Creamer wins Women’s Open, 1st major title
OAKMONT, Pa. – Paula Creamer wondered a few months ago if she would ever play golf again the way her badly injured left thumb was hurting.
What she couldn’t have possibly guessed is she would play like this.
Creamer shed the title of being the best women’s golfer to not win a major, never wavering during a four-shot victory Sunday at the U.S. Women’s Open in which she steadily put away a field that couldn’t match her confidence or consistency.
Creamer started with a three-stroke lead, then never let it go below two shots during a 2-under 69 that gave her a 3-under 281 for the tournament. Na Yeon Choi of South Korea shot a 5-under 66 at a softened-up Oakmont Country Club to tie Suzann Pettersen of Norway for second place at 1-over 285.
“That question always lurked: ‘How come you never won a major?’” said Creamer, whose thumb remained heavily bandaged during her post-tournament news conference. “Now we never have to get asked that question again. It’s kind of a big relief off my shoulders.”
Most of all, a big relief off a hyperextended left thumb she estimates is only 60 percent healed.
U.S. Women’s Open (Final Rd.)
Images from the final round of the U.S. Women’s Open at Oakmont (Pa.) Country Club.
Limited to 40 practice shots before each round to lessen the pounding on a thumb that was surgically repaired in March, Creamer found the best possible way to limit the discomfort: take as few strokes as possible.
The 23-year-old Creamer, known as the Pink Panther for her all-pink attire, faded badly in the late rounds of the last two Women’s Opens, and she missed the cut at last week’s Jamie Farr Classic won by Choi. But she was as strong at Oakmont as her thumb is weak, with earlier rounds of 72, 70 and 70.
She had to be; after all, she punished that thumb by playing 52 holes during the final two days, 23 on Sunday, because of Friday’s heavy rain that slowed down some of the fastest, trickiest greens in golf and created better scores.
“I was in pain, but I was trying to do everything to not think about it,” Creamer said. “It shows you how much the mental side of golf can really take over.”
With Creamer’s lead briefly down to two strokes, her two biggest confidence-building shots of the day might have been long, par-saving putts on No. 7 and 8 – even as Choi was charging with the tournament’s second-best round. Song-Hee Kim had a 65 on Sunday and finished 13th.
Creamer, from Pleasanton, Calif., had four birdies and two bogeys, all but wrapping it up by hitting to within 10 feet out of the thick rough on the par-4 14th and dropping the putt for birdie. Only she didn’t know for sure; she never looked at a leaderboard until the 18th.
She hit another exceptional mid-iron to 4 feet on the 442-yard 15th and made that, too.
Right about then, she sensed a major was finally hers. Two weeks after Cristie Kerr won the LPGA Championship by 12 shots with domination, Creamer won with determination.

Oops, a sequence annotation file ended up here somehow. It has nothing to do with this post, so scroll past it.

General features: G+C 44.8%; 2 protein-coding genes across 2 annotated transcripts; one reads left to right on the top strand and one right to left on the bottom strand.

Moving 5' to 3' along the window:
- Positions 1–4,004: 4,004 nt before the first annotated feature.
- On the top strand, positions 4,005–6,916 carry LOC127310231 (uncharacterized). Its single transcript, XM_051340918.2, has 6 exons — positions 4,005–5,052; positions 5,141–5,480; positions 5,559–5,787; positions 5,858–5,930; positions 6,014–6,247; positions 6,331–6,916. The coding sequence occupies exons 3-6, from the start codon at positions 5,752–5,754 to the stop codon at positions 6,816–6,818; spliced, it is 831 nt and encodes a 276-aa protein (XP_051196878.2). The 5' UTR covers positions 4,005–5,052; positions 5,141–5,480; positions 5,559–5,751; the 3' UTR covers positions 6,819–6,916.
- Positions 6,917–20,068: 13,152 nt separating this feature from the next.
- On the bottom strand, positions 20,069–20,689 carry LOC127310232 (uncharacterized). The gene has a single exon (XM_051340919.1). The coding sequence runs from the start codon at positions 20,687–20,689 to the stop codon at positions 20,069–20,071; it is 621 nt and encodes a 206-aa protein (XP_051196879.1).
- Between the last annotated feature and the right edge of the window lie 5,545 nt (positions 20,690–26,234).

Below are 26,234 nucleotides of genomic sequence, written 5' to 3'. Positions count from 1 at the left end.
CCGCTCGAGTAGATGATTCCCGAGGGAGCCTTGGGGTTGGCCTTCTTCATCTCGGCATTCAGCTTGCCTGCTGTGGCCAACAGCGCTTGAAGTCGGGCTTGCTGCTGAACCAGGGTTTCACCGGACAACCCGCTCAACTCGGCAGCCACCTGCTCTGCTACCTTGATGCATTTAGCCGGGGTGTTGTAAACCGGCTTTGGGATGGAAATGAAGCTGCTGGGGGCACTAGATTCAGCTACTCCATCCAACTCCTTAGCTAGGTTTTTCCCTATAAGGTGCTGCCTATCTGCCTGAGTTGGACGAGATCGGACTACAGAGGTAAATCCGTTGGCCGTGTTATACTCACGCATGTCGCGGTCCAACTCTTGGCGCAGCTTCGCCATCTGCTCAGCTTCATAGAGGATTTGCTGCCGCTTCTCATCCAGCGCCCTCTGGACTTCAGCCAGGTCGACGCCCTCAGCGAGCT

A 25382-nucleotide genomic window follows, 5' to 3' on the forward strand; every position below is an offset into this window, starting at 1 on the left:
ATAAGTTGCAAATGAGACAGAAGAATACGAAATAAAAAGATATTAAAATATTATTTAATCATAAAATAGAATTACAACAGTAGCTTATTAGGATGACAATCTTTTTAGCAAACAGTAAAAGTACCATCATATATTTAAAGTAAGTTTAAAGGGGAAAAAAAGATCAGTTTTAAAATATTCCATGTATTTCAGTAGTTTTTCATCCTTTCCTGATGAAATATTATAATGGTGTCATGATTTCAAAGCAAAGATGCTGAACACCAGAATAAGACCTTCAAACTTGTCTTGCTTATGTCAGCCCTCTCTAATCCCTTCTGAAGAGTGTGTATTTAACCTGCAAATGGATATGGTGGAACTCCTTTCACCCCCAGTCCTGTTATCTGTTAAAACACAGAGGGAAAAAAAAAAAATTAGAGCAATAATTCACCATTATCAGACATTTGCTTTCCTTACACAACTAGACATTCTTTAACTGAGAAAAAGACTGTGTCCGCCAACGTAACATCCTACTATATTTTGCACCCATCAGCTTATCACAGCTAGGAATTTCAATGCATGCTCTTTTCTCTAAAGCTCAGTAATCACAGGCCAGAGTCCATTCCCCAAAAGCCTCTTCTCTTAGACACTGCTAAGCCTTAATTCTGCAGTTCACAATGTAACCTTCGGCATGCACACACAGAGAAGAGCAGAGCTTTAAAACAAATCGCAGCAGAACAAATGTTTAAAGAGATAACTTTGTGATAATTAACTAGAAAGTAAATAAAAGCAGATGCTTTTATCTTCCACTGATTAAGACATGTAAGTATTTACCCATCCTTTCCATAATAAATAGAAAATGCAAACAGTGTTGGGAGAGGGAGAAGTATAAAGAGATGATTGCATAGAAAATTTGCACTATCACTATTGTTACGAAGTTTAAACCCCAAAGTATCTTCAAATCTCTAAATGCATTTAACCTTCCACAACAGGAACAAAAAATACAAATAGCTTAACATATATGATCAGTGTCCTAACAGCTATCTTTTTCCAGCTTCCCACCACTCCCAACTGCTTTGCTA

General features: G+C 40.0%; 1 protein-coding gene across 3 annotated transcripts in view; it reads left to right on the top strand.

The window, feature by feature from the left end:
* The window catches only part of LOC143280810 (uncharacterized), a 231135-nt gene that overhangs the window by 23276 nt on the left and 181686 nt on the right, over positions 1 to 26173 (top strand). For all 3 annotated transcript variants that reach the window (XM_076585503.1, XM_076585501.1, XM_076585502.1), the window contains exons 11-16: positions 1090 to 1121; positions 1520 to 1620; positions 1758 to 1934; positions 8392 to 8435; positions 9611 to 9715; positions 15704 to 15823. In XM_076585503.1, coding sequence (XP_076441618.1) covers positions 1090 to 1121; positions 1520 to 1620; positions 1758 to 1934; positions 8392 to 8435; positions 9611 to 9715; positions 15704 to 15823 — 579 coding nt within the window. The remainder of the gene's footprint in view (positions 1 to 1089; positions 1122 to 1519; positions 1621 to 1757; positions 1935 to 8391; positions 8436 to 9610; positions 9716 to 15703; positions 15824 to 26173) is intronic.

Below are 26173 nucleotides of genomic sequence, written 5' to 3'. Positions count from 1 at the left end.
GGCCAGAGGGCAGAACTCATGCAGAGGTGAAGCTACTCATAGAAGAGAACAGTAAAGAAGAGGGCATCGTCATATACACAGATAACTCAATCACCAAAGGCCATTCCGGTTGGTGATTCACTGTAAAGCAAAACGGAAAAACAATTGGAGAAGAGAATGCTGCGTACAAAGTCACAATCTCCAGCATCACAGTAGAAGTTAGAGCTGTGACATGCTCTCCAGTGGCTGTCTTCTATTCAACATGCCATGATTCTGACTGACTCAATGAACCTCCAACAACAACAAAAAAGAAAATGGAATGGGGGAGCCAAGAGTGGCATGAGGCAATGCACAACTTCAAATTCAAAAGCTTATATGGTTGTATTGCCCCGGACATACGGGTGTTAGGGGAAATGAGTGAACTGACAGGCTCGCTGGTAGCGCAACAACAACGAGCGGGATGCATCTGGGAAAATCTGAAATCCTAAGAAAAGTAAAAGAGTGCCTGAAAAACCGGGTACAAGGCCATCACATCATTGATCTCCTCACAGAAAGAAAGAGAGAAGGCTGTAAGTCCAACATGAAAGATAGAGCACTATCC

“Without a doubt, I’ve matured over the last couple of months,” said Creamer, so bored during her layoff she attended the Masters as a spectator. “It was hard. I’ve prepared for this for the last three months and it makes everything so much better. ... It (the adversity) made me more of an adult.”
Creamer played only her fourth tournament since that operation required mechanical changes in her game because her right side is much stronger than her left. Forced to play 29 holes Saturday, she feared unwrapping her throbbing thumb because “it might explode.”
Major Moments 2010: Live from Oakmont: Final round recap
Her game certainly didn’t. Even if she worried in February that the thumb injury that initially occurred last year and worsened during a Thailand tournament might prevent her from regaining the form that allowed her to win eight times as an LPGA golfer by age 21.
“I thought, ‘Gosh, I might never play again,’ “ she said.
Don’t think she wanted this tournament, this title? She first studied DVDs of Oakmont Country Club a year ago, watching the 2007 U.S. Open won by Angel Cabrera. A valuable lesson it was, as Sunday’s pin placements were exactly the same as three years ago.
“Even when I had a cast on my hand, I was thinking, ‘Oakmont, Oakmont, Oakmont,’ “ she said.
Creamer stayed poised as most of the contenders around her kept tumbling, a reversal from her most recent U.S. Women’s Opens.
Brittany Lang, the first-round leader with a 69, climbed to within two shots before bogeys on the 15th and 16th dropped her six back at 287. Lang, Yang and former world No. 1 Jiyai Shin tied for fifth at 286, one behind In Kyung Kim of South Korea.
Kerr, the world’s top-ranked player, tried to charge with consecutive birdies on No. 2 and No. 3, but fell back with four bogeys in the next six holes. She tied for 17th.
“I played terrible, and Paula played great,” Kerr said.
Alexis Thompson, the 15-year-old Floridian who is the successor to Michelle Wie as the next potential big star in women’s golf, tied for 10th in her fourth Women’s Open despite some faulty putting.
“She’s the best 15-year-old I ever saw,” Pettersen said.
Choi, seven back before the final round began, couldn’t pull off the biggest comeback in tournament history. No golfer has rallied from more than five down in the final round.
“I didn’t think about trying to win, I tried to focus on my game,” Choi said. “I hit my shots with 100 percent confidence.”
Creamer is the 12th first-time winner among the last 15 majors. Until Kerr won the LPGA and Creamer won the Women’s Open, the United States had won only eight of the previous 39 majors. All nine of Creamer’s LPGA victories came as she led going into the final round.